Zarif: No difference between Trump, Biden but Biden's words are 'more promising'

November 3, 2020 - 17:8

TEHRAN — Foreign Minister Mohammad Javad Zarif has said the statements by Joe Biden with regard to Iran have been more promising than those of the incumbent Donald Trump.

"The statements by the Biden camp have been more promising, but we will have to wait and see," Zarif said in an interview with CBS News.

He made the remarks when pushed to pick one of the two U.S. presidential candidates. Zarif initially insisted that Tehran has no preference between Trump or Biden.

He emphasized that it's not what the new administration says during the campaign that counts, but what it does in office.

"What is important for us is how the White House behaves after the election, not what promises are there, what slogans are made. The behavior of the U.S. is important. If the U.S. decides to stop its malign behavior against Iran, then it will be a different story no matter who sits in the White House," the chief Iranian diplomat said.

Tensions soared between Tehran and Washington since Trump unilaterally withdrew the U.S. from the nuclear deal on May 8, 2018. The U.S. president not only exited the deal but has since targeted Iran with a series of harsh economic bans. Trump has called the sanctions his "maximum pressure" campaign aimed at forcing Iran to renegotiate the nuclear deal.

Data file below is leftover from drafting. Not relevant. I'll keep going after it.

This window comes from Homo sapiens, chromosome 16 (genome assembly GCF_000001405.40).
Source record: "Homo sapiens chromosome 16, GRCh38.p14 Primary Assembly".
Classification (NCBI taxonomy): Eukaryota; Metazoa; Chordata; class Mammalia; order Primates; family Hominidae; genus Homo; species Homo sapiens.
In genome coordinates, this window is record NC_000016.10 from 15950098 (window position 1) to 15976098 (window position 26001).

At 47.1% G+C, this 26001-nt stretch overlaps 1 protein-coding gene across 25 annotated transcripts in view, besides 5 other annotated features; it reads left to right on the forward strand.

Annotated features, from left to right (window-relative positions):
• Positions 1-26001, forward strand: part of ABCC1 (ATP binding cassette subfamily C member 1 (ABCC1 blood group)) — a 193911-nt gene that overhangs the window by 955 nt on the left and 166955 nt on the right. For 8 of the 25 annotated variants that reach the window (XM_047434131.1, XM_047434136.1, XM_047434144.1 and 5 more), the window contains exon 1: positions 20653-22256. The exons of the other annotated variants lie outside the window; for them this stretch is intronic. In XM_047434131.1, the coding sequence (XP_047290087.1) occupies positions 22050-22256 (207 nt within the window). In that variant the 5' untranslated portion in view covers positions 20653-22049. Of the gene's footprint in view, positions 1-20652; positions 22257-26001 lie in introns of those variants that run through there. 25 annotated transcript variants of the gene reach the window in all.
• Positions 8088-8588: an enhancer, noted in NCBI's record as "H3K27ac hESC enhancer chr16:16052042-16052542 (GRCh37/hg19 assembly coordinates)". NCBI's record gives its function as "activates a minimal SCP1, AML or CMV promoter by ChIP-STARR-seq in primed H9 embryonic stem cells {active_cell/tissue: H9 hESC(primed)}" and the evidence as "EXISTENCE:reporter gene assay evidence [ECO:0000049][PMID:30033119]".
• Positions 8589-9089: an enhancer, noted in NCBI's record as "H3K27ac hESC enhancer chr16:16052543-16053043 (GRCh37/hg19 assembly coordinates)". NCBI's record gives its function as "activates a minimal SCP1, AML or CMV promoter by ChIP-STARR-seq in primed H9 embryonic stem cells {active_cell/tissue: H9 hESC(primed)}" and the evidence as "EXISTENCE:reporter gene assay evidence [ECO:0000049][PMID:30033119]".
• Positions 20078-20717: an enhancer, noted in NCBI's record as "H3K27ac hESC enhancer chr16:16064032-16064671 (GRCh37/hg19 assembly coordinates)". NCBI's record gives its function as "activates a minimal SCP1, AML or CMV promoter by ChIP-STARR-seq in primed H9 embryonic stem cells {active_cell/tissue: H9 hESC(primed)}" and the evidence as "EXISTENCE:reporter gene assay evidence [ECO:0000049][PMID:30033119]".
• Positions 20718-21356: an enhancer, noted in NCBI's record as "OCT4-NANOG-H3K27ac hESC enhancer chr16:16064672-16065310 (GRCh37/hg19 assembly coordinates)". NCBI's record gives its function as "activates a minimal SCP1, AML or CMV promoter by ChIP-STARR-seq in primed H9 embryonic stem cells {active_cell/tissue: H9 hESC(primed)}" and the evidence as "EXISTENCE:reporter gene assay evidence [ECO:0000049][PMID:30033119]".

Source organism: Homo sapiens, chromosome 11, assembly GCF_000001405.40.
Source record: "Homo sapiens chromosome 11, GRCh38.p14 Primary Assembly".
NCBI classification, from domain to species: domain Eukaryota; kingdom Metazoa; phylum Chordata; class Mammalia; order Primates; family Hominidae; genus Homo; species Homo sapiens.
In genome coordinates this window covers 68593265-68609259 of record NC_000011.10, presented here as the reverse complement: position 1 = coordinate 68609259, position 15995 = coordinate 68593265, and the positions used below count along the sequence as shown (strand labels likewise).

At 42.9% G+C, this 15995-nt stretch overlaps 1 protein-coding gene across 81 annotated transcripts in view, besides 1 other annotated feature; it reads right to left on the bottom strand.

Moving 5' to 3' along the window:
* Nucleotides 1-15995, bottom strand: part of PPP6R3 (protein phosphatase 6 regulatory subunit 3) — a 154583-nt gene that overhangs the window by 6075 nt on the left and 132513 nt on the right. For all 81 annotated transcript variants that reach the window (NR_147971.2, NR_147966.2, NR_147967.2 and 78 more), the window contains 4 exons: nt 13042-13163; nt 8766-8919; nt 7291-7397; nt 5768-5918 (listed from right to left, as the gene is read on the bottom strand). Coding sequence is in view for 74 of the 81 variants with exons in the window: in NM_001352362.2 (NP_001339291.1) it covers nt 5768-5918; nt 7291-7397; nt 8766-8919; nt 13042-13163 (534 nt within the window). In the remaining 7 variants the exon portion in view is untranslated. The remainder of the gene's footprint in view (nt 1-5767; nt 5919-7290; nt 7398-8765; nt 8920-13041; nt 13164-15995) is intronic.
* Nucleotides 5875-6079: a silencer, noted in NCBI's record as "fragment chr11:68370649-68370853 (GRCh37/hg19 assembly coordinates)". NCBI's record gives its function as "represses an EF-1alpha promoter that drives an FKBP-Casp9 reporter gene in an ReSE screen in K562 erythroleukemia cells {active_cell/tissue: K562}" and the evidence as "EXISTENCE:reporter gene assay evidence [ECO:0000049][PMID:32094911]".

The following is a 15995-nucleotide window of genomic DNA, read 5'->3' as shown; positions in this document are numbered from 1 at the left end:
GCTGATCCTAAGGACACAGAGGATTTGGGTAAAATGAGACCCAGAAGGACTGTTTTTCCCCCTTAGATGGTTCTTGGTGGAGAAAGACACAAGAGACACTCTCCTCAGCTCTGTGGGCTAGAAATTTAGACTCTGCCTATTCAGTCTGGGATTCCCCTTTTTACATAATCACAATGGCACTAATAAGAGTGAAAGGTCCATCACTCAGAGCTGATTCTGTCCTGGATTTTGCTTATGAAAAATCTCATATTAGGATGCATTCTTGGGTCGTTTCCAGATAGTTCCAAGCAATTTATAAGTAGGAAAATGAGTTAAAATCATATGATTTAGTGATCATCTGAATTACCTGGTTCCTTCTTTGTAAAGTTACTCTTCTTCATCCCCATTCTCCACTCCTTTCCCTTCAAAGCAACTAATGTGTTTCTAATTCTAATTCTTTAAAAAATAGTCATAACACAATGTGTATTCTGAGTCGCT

The Biden campaign has signaled that if he becomes president his administration would try to renegotiate the nuclear deal, officially known as the Joint Comprehensive Plan of Action (JCPOA), which was struck when he was vice president.

Zarif, on the other hand, insisted that "under no circumstances" would Tehran consider renegotiating the terms of the deal which was adopted as a UN Security Council Resolution.

"If we wanted to do that [renegotiate], we would have done it with President Trump four years ago," Zarif told CBS News.

He was categorical that Iran would, instead, like to see the U.S. re-join the JCPOA.

"We can find a way to re-engage, obviously. But reengagement does not mean renegotiation," he said. "It means the U.S. coming back to the negotiating table." 

Zarif also said that the Trump administration's "maximum pressure" campaign has failed.

"It has hurt Iran," he said. "But it hasn't brought the type of political change that the U.S. desired — be it regime change, which was the desire of a certain segment of the current U.S. administration, or what President Trump wanted, which was to bring Iran to its knees so that he could dictate his terms of negotiations."

"I know that Vice President Biden understands that that won't happen [renegotiate the terms of the nuclear deal], and may act differently," said the foreign minister. 

He expressed hope, however, that Trump, too, "is capable of acting differently."

Zarif also addressed assertions from U.S. intelligence agencies that his country obtained U.S. voter registration information and used it to try to erode confidence in the American election process. 

He categorically denied any interference by Iran, and called Trump "the single person who is making the most important and effective affront against the U.S. electoral system."

Anyone interested in undermining U.S. democracy, Zarif suggested, "will just ask President Trump to continue talking about forgeries and inconsistencies in mail-in ballots and all sorts of other stuff."

Zarif said the Iranian government received a letter from the Trump administration, warning Tehran not to take action around the election, and that the U.S. would not tolerate any interference.  


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